The End of the Stag Hunt (c. 1740)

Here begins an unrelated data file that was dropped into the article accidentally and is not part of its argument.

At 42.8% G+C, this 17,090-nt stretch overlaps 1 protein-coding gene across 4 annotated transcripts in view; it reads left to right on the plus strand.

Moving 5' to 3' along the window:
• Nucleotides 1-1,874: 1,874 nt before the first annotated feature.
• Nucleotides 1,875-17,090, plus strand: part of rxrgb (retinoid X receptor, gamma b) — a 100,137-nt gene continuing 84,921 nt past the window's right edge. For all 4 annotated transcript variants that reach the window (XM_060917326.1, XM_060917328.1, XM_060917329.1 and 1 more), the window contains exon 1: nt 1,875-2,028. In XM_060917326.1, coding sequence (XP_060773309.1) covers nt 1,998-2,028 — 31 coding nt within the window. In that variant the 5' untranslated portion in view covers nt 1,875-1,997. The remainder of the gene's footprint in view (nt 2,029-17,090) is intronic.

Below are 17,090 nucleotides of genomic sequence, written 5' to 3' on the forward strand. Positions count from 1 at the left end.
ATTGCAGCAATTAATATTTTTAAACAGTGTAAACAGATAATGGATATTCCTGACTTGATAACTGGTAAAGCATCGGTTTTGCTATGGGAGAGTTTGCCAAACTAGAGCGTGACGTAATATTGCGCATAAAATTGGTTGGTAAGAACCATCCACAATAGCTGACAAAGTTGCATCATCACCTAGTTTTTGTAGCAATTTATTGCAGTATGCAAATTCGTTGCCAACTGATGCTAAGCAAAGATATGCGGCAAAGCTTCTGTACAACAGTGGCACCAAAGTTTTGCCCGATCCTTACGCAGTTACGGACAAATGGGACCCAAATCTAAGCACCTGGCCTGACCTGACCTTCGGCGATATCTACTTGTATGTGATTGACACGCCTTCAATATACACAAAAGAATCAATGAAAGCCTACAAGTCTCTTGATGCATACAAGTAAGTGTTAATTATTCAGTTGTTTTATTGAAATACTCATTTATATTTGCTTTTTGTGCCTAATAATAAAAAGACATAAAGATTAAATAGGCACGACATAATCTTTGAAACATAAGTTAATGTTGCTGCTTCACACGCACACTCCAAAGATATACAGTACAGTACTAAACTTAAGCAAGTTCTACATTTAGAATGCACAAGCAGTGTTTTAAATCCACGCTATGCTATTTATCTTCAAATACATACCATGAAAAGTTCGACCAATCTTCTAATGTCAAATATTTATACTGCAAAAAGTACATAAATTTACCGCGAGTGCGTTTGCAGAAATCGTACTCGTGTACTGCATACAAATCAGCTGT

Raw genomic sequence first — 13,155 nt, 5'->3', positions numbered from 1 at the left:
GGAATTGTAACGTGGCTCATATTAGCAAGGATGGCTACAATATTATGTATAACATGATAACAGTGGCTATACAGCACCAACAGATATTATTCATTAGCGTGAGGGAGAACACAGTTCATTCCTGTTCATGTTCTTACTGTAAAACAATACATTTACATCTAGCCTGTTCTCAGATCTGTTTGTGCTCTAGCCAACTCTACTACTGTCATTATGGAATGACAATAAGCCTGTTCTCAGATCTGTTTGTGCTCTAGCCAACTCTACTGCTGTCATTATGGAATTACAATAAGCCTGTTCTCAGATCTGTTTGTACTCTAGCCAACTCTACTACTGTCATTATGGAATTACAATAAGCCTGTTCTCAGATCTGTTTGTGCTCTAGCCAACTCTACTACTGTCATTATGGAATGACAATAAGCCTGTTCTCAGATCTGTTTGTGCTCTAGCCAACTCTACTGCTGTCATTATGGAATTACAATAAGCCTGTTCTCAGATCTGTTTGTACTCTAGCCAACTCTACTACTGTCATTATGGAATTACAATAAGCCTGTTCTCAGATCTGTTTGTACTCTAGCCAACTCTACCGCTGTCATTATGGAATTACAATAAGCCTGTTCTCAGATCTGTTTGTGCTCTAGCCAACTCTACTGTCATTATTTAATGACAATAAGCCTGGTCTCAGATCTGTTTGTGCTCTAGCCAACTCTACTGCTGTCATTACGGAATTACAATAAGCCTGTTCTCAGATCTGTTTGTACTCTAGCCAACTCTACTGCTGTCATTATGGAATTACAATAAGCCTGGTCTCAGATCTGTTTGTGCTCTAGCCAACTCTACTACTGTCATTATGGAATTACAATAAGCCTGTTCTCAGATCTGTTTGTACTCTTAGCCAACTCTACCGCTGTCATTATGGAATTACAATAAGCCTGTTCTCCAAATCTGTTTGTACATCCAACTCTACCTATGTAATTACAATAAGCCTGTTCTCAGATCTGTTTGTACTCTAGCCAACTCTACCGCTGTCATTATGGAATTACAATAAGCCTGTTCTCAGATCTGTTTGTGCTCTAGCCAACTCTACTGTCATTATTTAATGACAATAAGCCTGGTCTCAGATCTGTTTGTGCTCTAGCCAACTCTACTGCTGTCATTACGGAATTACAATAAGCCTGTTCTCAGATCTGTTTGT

A noble lord on horseback towers above his fallen prey, surrounded by his men and his hounds. Behind them, the courtly company is gathered in a tent whose relative modesty is hardly reflective of the scale of the hunting events some German princes staged in emulation of Louis XIV (r. 1661-1715) and his successors. During the Baroque and absolutist era, hunting continued to be a privilege of the noble elites and, in some cases, of the territorial sovereign exclusively. Hunts were staged in many forms – from coursings with huge parties to deer hunts involving only the sovereign and a few huntsmen and guests. Extravagant large-scale hunts served both representative and practical purposes – they underscored the prince’s powers while providing his kitchens with substantial amounts of game. The attitude of subjects – especially peasants – toward princely hunting activities was ambivalent at best. On the one hand, the hunts benefited the peasants by controlling the game population, which, when left unchecked, the damaged fields and forests. On the other hand, the massive hunting parties also did their own damage to crops. Copperplate engraving by Johann Elias Ridinger (1698-1767), c. 1740.